PORTLAND, Ore. ( TheStreet) -- Just about every graying, fading member of my generation has a similar story: I was on a bus with about 60 other kids from a New Jersey Catholic church youth group heading up to Lake Placid for a field trip with my Kmart off-brand Walkman in my lap when I first heard it. It was on a pop station such as Z-100 or 95.5 WPLJ where it didn't belong, but Kurt Cobain's call-to-arms opening riff and Dave Grohl's rolling intro didn't seem to belong anywhere.Altogether too many trees were felled to give writers enough space to tell the world how Nirvana's Smells Like Teen Spirit was supposed to change music forever. It got me listening to a copy of Nevermind on repeat for days on end, but that song never quite had the effect that the bunch of guys -- and they were almost always guys -- sitting behind typewriters in black shirts had in mind. It never brought on that metal/punk hybrid of pure, adrenalized guy rock that would kick the longhairs to the curb and make all those rock-god groupies accessible to any nerd with a distortion pedal.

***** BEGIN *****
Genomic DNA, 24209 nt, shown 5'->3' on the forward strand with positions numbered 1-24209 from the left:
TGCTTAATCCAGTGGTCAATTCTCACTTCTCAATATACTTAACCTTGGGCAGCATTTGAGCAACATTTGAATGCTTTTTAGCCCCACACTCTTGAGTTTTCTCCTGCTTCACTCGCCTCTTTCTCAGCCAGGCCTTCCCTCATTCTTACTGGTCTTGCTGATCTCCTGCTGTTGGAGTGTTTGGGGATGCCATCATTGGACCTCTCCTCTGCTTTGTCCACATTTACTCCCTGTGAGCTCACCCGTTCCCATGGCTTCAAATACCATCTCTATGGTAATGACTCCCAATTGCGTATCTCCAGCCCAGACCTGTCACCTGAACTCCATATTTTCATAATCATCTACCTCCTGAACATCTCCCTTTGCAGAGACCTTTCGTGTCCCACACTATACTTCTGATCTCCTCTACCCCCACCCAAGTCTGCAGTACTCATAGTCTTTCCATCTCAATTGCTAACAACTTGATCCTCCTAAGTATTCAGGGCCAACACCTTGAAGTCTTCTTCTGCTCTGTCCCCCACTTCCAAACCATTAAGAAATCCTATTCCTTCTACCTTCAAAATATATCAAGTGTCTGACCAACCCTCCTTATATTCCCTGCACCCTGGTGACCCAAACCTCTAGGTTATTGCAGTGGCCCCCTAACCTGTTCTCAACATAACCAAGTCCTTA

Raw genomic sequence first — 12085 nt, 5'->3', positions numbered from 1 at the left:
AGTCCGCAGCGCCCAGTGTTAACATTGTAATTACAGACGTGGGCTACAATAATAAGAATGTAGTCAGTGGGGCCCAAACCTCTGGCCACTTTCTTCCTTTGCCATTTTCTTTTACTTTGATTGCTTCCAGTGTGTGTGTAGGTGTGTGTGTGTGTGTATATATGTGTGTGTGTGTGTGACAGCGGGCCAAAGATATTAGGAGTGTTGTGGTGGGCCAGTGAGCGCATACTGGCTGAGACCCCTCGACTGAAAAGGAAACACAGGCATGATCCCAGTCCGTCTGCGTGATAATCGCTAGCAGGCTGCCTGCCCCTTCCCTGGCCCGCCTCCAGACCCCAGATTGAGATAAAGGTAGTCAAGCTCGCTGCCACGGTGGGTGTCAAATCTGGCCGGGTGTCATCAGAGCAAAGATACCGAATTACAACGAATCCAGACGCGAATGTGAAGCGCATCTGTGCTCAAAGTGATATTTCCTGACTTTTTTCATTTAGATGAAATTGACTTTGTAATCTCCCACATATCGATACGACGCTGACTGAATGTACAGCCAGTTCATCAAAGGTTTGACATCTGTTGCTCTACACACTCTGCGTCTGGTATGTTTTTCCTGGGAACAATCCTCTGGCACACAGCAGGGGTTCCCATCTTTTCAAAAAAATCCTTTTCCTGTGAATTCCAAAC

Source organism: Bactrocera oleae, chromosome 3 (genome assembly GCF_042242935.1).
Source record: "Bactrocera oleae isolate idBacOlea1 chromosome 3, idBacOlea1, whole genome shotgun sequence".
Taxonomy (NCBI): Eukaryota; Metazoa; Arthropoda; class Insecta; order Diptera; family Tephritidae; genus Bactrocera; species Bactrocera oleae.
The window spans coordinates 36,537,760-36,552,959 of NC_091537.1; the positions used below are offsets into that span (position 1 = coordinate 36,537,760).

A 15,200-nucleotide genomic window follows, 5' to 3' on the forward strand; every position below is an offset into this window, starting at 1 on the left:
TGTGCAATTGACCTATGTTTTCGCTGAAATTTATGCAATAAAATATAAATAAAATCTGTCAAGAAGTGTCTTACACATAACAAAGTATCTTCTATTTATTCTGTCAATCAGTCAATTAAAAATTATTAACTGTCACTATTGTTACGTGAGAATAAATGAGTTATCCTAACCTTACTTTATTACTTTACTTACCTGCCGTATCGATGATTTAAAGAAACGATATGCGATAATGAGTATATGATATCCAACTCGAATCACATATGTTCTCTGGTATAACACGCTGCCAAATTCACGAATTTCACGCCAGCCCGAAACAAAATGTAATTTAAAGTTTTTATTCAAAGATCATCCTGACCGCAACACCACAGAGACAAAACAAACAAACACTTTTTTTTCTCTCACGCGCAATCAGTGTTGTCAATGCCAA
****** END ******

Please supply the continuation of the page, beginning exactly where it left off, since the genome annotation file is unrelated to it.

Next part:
Grammys Preview: Nirvana's 'Nevermind' and the Death of Guy Rock
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